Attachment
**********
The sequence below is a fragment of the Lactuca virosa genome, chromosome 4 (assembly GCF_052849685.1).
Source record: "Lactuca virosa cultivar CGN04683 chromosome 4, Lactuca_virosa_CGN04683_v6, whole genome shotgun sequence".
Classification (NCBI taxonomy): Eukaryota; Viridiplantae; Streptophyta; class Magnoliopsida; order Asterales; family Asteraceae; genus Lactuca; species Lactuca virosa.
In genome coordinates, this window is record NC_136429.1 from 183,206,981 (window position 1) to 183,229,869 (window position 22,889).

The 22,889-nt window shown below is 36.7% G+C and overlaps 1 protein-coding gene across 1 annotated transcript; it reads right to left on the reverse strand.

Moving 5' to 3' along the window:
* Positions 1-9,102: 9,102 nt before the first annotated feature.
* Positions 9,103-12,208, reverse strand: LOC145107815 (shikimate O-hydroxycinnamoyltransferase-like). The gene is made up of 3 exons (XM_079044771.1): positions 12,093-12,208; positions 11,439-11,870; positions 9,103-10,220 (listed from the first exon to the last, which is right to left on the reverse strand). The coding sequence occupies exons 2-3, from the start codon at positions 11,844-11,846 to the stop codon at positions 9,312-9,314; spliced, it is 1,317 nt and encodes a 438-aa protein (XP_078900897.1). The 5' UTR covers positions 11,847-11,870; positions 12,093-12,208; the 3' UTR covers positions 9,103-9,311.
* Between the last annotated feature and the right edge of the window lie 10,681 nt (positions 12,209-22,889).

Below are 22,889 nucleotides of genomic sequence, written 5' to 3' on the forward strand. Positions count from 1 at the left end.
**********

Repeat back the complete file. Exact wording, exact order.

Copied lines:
The sequence below is a fragment of the Lactuca virosa genome, chromosome 4 (assembly GCF_052849685.1).
Source record: "Lactuca virosa cultivar CGN04683 chromosome 4, Lactuca_virosa_CGN04683_v6, whole genome shotgun sequence".
Classification (NCBI taxonomy): Eukaryota; Viridiplantae; Streptophyta; class Magnoliopsida; order Asterales; family Asteraceae; genus Lactuca; species Lactuca virosa.
In genome coordinates, this window is record NC_136429.1 from 183,206,981 (window position 1) to 183,229,869 (window position 22,889).

The 22,889-nt window shown below is 36.7% G+C and overlaps 1 protein-coding gene across 1 annotated transcript; it reads right to left on the reverse strand.

Moving 5' to 3' along the window:
* Positions 1-9,102: 9,102 nt before the first annotated feature.
* Positions 9,103-12,208, reverse strand: LOC145107815 (shikimate O-hydroxycinnamoyltransferase-like). The gene is made up of 3 exons (XM_079044771.1): positions 12,093-12,208; positions 11,439-11,870; positions 9,103-10,220 (listed from the first exon to the last, which is right to left on the reverse strand). The coding sequence occupies exons 2-3, from the start codon at positions 11,844-11,846 to the stop codon at positions 9,312-9,314; spliced, it is 1,317 nt and encodes a 438-aa protein (XP_078900897.1). The 5' UTR covers positions 11,847-11,870; positions 12,093-12,208; the 3' UTR covers positions 9,103-9,311.
* Between the last annotated feature and the right edge of the window lie 10,681 nt (positions 12,209-22,889).

Below are 22,889 nucleotides of genomic sequence, written 5' to 3' on the forward strand. Positions count from 1 at the left end.